peak here at UBC in the -1960s and 1 fi70s
in 1963, seven players made the H-"j.1
national women's team and two men made
it onto Canada's first Olympic field In"1' !>e\
team. In T979 UBC,even hosted an 1-
nation world field hockey'toufhamer i
: the Women's team remained sut ■ e—•!',.'
when it entered the CIAU in the X 980- v. ii
ning no fewer than-six fchampio'.-'.ij -
between 1980 and 2000.. But jh.e i::i <;\
team dropped out of sight, largely tvi .>•.<■•
there is no CIAU men's league.
But after years of difficult fundr.n-'Ti_
- the team has raised the required $ 1 2 v~. !
--Mori, and a brand new synturf fa< i''l_. i-
- under construction in the middle of Imp
-Thunderbird fields. The'synturf ecu!<! l,-e
finished as early as late October.  ' -
And the players couldn't be happier
"It's very exciting. It's gonna make j r.n
tices much easier," said Stephanie H.i:ii'\ a
fifth-year captain. "To be on campus is g^inti
to be great. We can go from class...and nol
have to drive and organise how we're all gel-
ting to practice."
"1! - a hij^i- dilT'TiTi'-c. lis Iik< a tut.ilh
difWenl g.uvte wtu'n l!ie p.-riie's pia'.ed mi
t..-f hiv-ni-si1 it's bn i:iLiih f.i-tler,' said
J.imeson '1 ahv.n- o-'iip.iiv it tn twn ihlier
iMil sport- [It's ri-J if 3011 t.> ii'd to pl:i\ iei
hii'"ki-v in vt.'ili r II s tof,^!'- thfVrerir," s.i'd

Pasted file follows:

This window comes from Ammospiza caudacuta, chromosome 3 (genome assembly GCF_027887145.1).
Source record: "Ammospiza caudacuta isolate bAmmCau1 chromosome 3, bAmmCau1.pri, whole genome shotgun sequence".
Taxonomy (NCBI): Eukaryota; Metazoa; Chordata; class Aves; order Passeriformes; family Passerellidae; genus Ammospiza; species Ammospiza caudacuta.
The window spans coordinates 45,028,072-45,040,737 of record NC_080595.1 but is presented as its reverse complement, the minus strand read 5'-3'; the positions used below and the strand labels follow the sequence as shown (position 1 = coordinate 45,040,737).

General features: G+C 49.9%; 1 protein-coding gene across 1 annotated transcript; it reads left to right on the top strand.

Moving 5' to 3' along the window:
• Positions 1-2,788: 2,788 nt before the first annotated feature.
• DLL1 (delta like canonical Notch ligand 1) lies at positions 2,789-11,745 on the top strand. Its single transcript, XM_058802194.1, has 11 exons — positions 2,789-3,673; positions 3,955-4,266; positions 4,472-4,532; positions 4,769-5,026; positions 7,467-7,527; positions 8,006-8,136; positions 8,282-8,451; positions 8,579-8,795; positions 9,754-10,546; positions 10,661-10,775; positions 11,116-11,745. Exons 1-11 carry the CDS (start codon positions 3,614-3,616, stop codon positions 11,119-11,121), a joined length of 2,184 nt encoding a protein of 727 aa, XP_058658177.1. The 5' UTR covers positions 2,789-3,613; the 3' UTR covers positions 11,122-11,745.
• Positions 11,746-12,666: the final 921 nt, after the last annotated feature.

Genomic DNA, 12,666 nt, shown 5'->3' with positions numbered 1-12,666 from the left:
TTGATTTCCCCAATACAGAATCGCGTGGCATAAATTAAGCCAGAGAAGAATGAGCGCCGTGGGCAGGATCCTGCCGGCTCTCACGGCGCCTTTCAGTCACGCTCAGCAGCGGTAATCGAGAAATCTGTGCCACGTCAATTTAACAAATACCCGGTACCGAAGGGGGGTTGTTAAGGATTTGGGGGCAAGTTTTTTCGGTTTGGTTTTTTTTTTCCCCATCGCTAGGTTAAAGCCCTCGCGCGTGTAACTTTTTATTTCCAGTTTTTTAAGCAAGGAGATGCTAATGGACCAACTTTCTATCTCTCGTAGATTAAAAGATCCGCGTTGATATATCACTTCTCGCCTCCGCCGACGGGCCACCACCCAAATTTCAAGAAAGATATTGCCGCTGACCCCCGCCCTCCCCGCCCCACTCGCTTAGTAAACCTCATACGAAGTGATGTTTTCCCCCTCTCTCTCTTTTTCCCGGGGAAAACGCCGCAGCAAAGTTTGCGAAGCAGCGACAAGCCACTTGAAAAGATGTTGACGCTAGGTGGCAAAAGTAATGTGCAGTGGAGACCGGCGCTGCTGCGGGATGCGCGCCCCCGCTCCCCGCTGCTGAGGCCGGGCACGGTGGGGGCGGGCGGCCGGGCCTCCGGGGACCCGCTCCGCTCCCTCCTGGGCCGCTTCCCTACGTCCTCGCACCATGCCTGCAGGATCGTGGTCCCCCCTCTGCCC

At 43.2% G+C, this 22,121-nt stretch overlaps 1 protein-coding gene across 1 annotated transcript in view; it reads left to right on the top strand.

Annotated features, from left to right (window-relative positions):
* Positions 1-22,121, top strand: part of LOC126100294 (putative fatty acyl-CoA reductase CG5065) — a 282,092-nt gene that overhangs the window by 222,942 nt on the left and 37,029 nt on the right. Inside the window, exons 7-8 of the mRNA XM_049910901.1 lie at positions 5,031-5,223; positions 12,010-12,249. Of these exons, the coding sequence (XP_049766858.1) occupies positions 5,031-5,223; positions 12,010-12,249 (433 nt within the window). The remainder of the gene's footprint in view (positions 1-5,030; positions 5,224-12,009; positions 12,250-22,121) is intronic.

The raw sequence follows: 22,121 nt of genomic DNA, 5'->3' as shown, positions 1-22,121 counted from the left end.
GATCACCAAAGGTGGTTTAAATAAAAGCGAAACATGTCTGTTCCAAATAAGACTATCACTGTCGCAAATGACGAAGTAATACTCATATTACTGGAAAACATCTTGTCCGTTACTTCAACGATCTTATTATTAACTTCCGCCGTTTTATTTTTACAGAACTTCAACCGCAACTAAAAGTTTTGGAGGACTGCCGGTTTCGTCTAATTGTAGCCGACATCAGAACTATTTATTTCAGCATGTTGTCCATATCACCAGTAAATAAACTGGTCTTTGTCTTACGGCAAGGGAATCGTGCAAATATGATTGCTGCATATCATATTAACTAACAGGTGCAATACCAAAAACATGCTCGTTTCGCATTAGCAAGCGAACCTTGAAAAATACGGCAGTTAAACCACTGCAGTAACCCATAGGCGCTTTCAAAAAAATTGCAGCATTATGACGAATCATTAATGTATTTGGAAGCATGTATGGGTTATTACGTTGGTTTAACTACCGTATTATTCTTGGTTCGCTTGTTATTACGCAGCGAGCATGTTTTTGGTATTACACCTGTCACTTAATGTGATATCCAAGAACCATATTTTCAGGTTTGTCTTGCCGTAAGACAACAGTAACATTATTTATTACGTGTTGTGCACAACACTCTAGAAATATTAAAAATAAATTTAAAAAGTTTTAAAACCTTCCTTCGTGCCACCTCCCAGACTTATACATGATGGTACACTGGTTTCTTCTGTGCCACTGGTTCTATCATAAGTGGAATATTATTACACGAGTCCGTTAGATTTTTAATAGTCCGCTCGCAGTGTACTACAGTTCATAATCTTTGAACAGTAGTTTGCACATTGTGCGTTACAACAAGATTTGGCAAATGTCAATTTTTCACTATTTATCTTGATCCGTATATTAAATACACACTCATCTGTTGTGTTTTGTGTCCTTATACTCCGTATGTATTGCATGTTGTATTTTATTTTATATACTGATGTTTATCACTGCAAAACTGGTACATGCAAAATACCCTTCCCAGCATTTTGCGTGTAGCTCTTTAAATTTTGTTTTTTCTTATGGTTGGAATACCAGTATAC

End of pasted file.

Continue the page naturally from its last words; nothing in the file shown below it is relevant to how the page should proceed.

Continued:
Jame-m
Tlii"1 (i'h<;tiui lion of th"1 f-eld \vi!i n',w
help nut the sliu-^lin,! nii-;i's to. lit
"Thi' men's primary wi.- r-'.i!iy ori Lisin
iv Ivf/iTi- ti e iM-iMlldlirir kid ht-^iir-," «i,iid
Kjhji'c "N-.-w Ihoy'w h id a n.in.'t-r of j:l.u
rr- lh.it have feme ti. I Hi" and tbiVre
lr>ol-i"L to hi-i :i mat h "
Th.1 ni'v lurfc.!-" r.11-1 ■. h'.iv - t!i il I I'.'"
(uiili! hiisl Ca:i.id.i'b n.itii n.il field h 11 k-'i
[ n^rarn   Kai-jep s.iid II1.1' si"ie tin   inir'
riiii lii.ii 1 ttff-vnt-.rl i,i tin- ]!-70s the iMtion
a! field hoi k-'v team his h.5'! nnri r.tra! I'.r-il
ilj. [it compeUi.np aid tr.i i.ir i> I'prmuiil
be  an  idea1  Icratinr-  sir re  ii.e  p.ili.-.p.il
tr.l'l.'s     pei.      ro.iel-e-.     _-•.<     h.i-=fil     i'i
Yar-i 1 ip.it    Sh.i-i:ij.   a   f.eld   with   the
C.in.r'.i.i.'i toa-rt vn'c' work ivl! fur l'b!
s;n. e l:-.e Ti.ibun.i1 team v .i:!d u-e t! p I'irf
\h-   J v -I  (.'uriiii:  the  M.:i.i:ier-   I'd- I I if
ti .i.i.«c!nuriti:up I' v.-i'ildfil-ol.e a tivmi-i.
dnu- dr iw f.'i- i.nvv j Ir.-T-
I.i." Ihe'-eV ;: f.ite} 11 e fi-i-lie r< p'"-'-
fiir-iili'l PI   oft1".!- |1M|1   'I - Til.l-l" I!' V'-li.i'l
it'll I".e- liii'ldn-.i: ;ir. <ii]iavi:l p.r.i'ier: v.ill',
airn fiiL'i -
'\\t- r.i ed < l:.iiir!i'>rr iiji-p-.- So iiu1
i.n.m fer libit 1 ili~ Tti.-' v.h'm! r-,,ik- r a
ti.i'i'iM.i' tr.i i.ii.™ (vi'l'i Tn.r v.<m!i! s-'m1 11 '
s i.-! K.mjee
'il,e   p.r, ,lfn:i   vj.iM   tn-'   an   (\':j
$b00 fiOP a sun fhaf, ariarrlin? to K.injtv
(tn I t-Iil h.iiki". ri 1 m'M:iI.Lj. i.- vili"v Ii-
i.p-i B it lb.it v.i" uV l-.iiP IYr r'.iiu' tl e
I'u'ii1. 1- v\luf matter-